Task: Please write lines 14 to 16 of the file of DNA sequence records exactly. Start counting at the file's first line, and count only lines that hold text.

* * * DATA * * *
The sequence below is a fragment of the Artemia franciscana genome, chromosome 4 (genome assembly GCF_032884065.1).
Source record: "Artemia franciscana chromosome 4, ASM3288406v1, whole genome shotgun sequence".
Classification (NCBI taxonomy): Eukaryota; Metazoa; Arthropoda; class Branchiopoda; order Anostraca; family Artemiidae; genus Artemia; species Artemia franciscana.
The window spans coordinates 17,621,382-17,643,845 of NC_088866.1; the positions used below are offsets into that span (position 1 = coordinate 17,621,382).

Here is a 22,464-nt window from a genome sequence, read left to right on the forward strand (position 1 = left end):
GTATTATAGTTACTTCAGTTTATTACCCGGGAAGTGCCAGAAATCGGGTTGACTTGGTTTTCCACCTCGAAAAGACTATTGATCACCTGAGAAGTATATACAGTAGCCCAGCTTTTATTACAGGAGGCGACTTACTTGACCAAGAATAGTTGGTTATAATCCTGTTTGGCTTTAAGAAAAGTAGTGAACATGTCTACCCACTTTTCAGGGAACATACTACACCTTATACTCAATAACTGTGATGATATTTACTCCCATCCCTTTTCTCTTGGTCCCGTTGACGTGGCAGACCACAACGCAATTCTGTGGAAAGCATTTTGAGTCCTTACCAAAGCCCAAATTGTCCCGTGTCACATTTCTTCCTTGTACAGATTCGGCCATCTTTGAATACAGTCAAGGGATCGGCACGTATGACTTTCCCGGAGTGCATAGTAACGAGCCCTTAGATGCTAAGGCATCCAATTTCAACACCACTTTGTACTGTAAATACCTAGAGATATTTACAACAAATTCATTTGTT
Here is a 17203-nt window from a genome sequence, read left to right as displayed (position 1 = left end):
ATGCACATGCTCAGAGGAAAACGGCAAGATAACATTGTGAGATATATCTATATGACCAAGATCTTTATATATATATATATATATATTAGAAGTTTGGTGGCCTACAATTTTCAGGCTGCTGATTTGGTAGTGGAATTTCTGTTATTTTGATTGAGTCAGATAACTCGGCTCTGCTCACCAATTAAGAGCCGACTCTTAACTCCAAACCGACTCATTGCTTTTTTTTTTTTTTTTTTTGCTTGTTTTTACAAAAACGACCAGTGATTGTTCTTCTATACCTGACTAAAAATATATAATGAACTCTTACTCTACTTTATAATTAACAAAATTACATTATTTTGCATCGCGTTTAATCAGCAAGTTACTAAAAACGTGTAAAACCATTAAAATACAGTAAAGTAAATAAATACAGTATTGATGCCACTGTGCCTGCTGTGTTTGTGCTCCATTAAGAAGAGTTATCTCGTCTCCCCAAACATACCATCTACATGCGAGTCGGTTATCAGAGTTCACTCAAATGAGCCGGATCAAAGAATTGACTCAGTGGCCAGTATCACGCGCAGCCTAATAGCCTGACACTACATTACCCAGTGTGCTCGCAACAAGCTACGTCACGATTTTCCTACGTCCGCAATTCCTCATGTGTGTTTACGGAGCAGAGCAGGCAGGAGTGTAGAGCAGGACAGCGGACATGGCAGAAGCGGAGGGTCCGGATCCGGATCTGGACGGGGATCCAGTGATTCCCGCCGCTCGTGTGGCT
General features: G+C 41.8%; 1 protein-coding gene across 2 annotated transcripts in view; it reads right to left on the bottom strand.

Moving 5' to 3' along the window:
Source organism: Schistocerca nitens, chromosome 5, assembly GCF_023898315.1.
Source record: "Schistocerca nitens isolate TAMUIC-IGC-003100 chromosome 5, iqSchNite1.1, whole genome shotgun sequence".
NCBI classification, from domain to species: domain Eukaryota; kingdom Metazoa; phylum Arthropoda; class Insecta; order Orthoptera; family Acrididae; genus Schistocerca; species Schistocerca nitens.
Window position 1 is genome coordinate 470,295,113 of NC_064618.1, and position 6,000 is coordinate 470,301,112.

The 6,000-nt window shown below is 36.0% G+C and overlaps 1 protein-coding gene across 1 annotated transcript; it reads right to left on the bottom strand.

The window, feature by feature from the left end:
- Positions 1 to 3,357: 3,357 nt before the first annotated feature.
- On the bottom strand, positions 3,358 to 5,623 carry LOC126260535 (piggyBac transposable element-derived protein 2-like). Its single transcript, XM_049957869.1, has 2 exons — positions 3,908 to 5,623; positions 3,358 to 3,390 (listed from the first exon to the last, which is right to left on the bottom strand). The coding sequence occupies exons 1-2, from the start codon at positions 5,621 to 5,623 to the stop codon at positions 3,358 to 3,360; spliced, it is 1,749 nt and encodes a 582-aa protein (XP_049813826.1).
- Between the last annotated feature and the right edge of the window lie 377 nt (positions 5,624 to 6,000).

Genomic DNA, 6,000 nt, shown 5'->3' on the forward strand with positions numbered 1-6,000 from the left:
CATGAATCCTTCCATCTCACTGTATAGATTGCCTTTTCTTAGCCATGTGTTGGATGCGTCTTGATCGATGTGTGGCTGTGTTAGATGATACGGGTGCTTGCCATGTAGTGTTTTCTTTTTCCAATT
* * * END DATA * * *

Window position 1 is genome coordinate 470,295,113 of NC_064618.1, and position 6,000 is coordinate 470,301,112.

The 6,000-nt window shown below is 36.0% G+C and overlaps 1 protein-coding gene across 1 annotated transcript; it reads right to left on the bottom strand.

The window, feature by feature from the left end: